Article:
For years, Model A fans have complained about how most newer
restorations are "over-done" and "over-accessorized," and they're
probably right. These were working-class cars that were affordable
and stylish, but still available to the regular guy. This lovely
1929 Ford tudor sedan is not only a rather unusual "steel back"
body style, but has a comfortable, used appearance that represents
the way Model As looked, say, back when they were still being used
as real cars.
Basic black was, of course, Henry Ford's favorite color, but other colors were available, including the handsome green shown here, which is either Balsam Green or Valley Green, depending on whose color chart you're using. Ford was building hundreds of thousands of Model As, and the books show that more than 240,000(!) 2-door sedans were built in 1929, making it the most popular model by far. The paint is quite old and the black fenders in particular are showing quite a bit of wear, but the car really does have an honest, no-nonsense look that we like a lot. For Ford fans, it's worth noting that this car isn't over-dressed, using a proper single-stage paint that more closely approximates the lacquer that was originally used. Contrasting light yellow on the belt moldings adds a subtle touch that was entirely Edsel Ford's doing, making the A attractive as well a functional. A single rear-mounted spare is a refreshing choice (most restorers add dual sidemounts), and the rear-mounted trunk makes this car a practical tour choice, too. The plated grille is in decent condition for driving and the long-grain vinyl top is still in great shape.
The taupe upholstery isn't quite exact but it is quite attractive inside the tall green sedan. More upscale than you'd expect, it has a comfortable 1920s look and details like the shiny door hardware, map pockets in the doors, and attractive garnish moldings add to the upscale look. As usual, front seat passengers got a rubber mat, but the rear seat is carpeted and feels luxurious with plenty of stretch-out space. The A's usual single instrument panel with basic gauges remains the highlight of the interior, along with an accessory temperature gauge mounted underneath. Seat belts have been added for safety and the dash plaques suggest this car has been on its share of tours, more proof of its inherent road-worthiness. Get in and enjoy, that's the Model A's motto.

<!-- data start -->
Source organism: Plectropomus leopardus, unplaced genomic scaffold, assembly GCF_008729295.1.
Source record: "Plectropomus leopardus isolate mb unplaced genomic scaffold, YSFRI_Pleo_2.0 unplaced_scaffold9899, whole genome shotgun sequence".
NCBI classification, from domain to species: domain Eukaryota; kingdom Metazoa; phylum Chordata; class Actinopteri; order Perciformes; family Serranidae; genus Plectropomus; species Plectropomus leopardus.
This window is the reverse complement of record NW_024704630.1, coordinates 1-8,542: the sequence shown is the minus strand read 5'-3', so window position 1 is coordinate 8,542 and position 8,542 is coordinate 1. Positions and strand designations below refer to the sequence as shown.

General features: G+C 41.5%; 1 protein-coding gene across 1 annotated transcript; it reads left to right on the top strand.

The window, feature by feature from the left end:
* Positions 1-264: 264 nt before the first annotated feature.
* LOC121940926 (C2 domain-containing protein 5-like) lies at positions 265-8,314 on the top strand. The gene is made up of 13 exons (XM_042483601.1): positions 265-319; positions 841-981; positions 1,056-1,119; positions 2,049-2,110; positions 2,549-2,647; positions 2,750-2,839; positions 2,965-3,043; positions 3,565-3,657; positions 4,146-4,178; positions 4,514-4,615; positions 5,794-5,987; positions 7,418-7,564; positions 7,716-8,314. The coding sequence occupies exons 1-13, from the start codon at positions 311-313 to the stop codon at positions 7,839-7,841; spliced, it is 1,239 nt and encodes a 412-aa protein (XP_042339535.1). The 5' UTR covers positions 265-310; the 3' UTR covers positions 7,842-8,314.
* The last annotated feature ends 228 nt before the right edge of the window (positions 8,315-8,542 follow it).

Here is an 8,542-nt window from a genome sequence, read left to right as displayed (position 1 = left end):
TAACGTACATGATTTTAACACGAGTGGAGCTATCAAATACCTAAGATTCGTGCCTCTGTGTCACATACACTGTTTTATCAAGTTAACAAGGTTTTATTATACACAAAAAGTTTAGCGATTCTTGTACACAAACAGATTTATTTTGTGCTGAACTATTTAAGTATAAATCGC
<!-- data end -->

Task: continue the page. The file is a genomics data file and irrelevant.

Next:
The 200 cubic inch inline-four is this car's original engine and it's surprisingly energetic in the lightweight little sedan. It's got proper green paint, although a proper detailing would really make it shine. Experts will notice the presence of a modern 6-volt alternator in place of the original Powerhouse generator, but that's a smart choice and you'll never worry when you go to hit the starter. It retains the original-style copper spark plug leads, and still runs its original Zenith updraft carburetor, which remains easy to tune and service. The 3-speed manual transmission requires a light touch and a quick double-clutch to grab gears, something you'll quickly master with the A's easy-going nature, and the chassis is in good shape for a driver-grade car with no notable issues. Freshly painted 21-inch wire wheels look right and carry skinny Universal blackwall tires, which add the right bit of seriousness to the simple little Ford. It looks great!
Not a show car and it doesn't seem to mind, this is a charming Model A that's closer to the original intent than a majority of them out there. Call today!
The antique truck has been re-created as a Mobilgas fuel-delivery vehicle
The Pick of the Day is a 1930 Model A restored as a police ‘paddy wagon’ that seems accurate for the era
Founded in 1973, Rootlieb Manufacturing produces metal hoods and other panels for the collector car restoration industry. The Pick of the Day is a 1928 Ford Model A Rootlieb Speedster.
Once again, the Hagerty crew has created a drivable automobile in just 100 hours and sourced completely from the piles of used parts at the Hershey Swap Meet.
The idea of Hagerty’s Swap to Street Challenge sprouted from a simple concept often heard at the Hershey Swap Meet, that you could build an entire car from the used parts.
‘I’m a Ramblin’ Wreck from Georgia Tech and a hell of an engineer…”
Often a popular car to turn into a classic hot rod, the 1930 Ford Model A was created to help Ford maintain a strong presence in the market during a time when other cars began to be more affordable and practical.
“Dry lake” means something different in Southern California than it does in the rest of the world. Speed-obsessed hot rodders since the late 1940s have viewed the flat, dusty expanses of prehistoric lake beds as perfect places to go fast.